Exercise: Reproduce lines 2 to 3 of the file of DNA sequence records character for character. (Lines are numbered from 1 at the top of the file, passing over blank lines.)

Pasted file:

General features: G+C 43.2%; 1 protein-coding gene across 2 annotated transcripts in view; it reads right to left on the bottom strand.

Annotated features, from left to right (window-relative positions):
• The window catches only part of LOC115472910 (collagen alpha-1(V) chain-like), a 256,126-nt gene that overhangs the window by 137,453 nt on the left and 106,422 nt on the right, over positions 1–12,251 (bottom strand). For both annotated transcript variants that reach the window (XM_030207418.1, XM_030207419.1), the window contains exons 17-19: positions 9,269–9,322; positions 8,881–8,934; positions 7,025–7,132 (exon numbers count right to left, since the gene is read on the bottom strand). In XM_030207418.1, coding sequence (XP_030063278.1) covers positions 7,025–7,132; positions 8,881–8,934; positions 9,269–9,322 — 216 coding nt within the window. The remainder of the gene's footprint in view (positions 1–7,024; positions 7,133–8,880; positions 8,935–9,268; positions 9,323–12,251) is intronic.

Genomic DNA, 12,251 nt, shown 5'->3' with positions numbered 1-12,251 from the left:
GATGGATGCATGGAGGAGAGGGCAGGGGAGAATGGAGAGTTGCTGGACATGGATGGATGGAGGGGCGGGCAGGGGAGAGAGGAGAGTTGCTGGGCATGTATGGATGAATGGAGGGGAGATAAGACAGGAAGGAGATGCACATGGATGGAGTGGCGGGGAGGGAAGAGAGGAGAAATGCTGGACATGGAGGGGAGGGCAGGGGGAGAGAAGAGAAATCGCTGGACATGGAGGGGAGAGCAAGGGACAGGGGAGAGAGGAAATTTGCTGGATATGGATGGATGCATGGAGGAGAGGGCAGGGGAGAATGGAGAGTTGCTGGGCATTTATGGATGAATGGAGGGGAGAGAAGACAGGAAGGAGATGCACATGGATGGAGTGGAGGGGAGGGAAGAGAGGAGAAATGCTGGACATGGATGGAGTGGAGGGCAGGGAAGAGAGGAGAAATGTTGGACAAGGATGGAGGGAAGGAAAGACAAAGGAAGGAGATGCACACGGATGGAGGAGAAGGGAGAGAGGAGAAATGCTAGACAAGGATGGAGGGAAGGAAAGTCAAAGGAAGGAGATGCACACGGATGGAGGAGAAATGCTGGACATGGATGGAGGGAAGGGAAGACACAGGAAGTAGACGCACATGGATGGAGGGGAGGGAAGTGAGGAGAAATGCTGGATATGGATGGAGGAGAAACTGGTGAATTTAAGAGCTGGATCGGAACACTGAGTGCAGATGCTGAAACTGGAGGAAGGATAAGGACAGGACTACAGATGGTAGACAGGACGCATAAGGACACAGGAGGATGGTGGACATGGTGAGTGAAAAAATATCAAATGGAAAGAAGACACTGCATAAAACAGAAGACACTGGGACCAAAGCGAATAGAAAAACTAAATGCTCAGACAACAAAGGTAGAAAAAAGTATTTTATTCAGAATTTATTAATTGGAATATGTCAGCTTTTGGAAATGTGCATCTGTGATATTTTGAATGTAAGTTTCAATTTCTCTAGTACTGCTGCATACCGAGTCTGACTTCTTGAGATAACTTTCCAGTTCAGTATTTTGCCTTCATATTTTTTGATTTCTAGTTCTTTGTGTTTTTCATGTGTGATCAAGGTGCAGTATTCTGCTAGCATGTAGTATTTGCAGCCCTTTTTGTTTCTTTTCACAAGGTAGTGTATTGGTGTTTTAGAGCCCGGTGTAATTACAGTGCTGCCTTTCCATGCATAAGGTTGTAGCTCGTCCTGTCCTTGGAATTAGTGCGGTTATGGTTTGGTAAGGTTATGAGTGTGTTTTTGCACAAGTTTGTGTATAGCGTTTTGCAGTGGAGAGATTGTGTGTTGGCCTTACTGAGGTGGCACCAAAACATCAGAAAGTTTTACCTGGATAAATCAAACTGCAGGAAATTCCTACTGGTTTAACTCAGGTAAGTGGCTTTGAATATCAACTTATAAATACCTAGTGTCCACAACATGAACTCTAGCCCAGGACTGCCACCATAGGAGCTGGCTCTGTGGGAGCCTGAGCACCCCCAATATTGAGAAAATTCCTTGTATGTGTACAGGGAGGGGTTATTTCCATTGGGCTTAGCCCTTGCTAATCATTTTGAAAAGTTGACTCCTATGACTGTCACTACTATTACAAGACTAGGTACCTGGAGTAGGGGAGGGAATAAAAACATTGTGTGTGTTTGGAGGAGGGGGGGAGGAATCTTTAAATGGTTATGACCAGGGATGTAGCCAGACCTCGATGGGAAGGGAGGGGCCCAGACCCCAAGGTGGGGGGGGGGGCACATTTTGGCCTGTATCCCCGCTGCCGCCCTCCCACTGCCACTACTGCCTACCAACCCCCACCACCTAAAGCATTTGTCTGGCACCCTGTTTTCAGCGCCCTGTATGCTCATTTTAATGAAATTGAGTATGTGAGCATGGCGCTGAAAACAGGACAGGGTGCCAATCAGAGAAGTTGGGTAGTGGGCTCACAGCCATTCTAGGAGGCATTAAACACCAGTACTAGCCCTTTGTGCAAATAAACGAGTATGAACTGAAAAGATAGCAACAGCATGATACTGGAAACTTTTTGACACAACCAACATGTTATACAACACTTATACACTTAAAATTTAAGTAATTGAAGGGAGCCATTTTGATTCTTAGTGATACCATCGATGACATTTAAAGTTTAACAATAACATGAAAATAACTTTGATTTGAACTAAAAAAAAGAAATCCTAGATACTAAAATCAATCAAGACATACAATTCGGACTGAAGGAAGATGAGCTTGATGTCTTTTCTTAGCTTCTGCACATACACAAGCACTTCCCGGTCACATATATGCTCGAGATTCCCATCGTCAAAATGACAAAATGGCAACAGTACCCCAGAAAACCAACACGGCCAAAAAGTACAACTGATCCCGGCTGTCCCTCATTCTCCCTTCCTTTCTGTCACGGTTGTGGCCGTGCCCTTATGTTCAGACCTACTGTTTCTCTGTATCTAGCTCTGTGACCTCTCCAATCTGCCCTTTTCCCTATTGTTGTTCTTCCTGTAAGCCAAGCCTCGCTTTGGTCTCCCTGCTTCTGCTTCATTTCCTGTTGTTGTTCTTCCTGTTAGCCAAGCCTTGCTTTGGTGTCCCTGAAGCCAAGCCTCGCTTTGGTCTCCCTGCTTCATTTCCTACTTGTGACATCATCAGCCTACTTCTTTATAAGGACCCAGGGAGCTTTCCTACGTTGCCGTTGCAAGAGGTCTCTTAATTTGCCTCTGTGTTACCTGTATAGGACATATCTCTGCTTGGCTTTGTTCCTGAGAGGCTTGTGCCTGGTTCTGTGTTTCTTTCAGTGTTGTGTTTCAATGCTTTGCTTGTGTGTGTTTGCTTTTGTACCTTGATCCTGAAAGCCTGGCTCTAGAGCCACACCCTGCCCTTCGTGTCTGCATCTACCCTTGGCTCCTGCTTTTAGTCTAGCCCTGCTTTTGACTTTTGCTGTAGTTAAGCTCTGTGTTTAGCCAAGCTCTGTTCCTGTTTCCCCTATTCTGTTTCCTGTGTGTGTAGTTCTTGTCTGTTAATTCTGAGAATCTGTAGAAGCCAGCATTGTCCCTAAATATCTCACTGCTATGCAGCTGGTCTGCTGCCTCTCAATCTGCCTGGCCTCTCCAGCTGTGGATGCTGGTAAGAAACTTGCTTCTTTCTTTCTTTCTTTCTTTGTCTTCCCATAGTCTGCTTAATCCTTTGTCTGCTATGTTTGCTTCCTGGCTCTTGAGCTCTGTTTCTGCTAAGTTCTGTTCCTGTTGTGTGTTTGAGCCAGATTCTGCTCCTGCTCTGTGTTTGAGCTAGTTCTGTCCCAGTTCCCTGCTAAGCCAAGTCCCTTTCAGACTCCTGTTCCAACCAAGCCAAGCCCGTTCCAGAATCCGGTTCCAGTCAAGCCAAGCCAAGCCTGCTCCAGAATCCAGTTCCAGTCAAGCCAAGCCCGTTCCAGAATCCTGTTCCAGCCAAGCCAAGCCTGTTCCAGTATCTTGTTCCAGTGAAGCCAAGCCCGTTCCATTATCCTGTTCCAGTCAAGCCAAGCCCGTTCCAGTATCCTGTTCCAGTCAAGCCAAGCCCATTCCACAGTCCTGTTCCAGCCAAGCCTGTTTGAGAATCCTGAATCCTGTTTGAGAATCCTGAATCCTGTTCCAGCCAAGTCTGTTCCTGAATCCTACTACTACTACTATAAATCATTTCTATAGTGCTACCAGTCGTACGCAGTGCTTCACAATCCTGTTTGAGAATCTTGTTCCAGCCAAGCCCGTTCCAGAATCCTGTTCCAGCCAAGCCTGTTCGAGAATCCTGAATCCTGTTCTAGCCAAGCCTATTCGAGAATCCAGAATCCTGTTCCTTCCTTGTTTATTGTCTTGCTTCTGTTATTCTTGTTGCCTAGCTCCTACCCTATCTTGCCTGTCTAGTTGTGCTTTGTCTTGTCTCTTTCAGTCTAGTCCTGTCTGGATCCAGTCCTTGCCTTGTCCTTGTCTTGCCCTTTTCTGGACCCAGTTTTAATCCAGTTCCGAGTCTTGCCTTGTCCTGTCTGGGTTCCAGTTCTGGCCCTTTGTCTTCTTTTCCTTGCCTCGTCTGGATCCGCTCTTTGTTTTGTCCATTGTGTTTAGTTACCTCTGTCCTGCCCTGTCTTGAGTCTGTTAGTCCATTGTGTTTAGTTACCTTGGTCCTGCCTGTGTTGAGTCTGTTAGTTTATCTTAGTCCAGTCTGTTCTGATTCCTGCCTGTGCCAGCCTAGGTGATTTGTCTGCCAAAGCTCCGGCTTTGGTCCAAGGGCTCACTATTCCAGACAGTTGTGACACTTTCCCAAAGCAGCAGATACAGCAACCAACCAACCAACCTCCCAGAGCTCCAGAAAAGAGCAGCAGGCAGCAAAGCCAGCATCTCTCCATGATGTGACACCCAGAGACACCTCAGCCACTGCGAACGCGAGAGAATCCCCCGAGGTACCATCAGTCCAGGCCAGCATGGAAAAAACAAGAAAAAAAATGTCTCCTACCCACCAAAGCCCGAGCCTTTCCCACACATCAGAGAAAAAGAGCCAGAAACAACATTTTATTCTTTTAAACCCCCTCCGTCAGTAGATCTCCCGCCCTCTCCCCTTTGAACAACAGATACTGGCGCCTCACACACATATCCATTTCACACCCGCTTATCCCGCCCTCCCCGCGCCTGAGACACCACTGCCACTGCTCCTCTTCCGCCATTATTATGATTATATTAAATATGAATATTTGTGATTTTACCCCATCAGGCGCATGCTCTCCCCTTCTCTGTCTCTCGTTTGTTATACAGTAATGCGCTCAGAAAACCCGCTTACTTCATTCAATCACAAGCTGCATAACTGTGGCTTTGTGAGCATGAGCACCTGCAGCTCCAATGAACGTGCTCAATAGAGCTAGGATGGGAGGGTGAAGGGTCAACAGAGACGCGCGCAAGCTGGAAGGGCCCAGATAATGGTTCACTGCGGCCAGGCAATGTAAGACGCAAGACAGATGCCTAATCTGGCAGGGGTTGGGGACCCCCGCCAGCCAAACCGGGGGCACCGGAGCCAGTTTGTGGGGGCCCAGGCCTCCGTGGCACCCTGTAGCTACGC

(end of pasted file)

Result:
Annotated features, from left to right (window-relative positions):
• The window catches only part of LOC115472910 (collagen alpha-1(V) chain-like), a 256,126-nt gene that overhangs the window by 137,453 nt on the left and 106,422 nt on the right, over positions 1–12,251 (bottom strand). For both annotated transcript variants that reach the window (XM_030207418.1, XM_030207419.1), the window contains exons 17-19: positions 9,269–9,322; positions 8,881–8,934; positions 7,025–7,132 (exon numbers count right to left, since the gene is read on the bottom strand). In XM_030207418.1, coding sequence (XP_030063278.1) covers positions 7,025–7,132; positions 8,881–8,934; positions 9,269–9,322 — 216 coding nt within the window. The remainder of the gene's footprint in view (positions 1–7,024; positions 7,133–8,880; positions 8,935–9,268; positions 9,323–12,251) is intronic.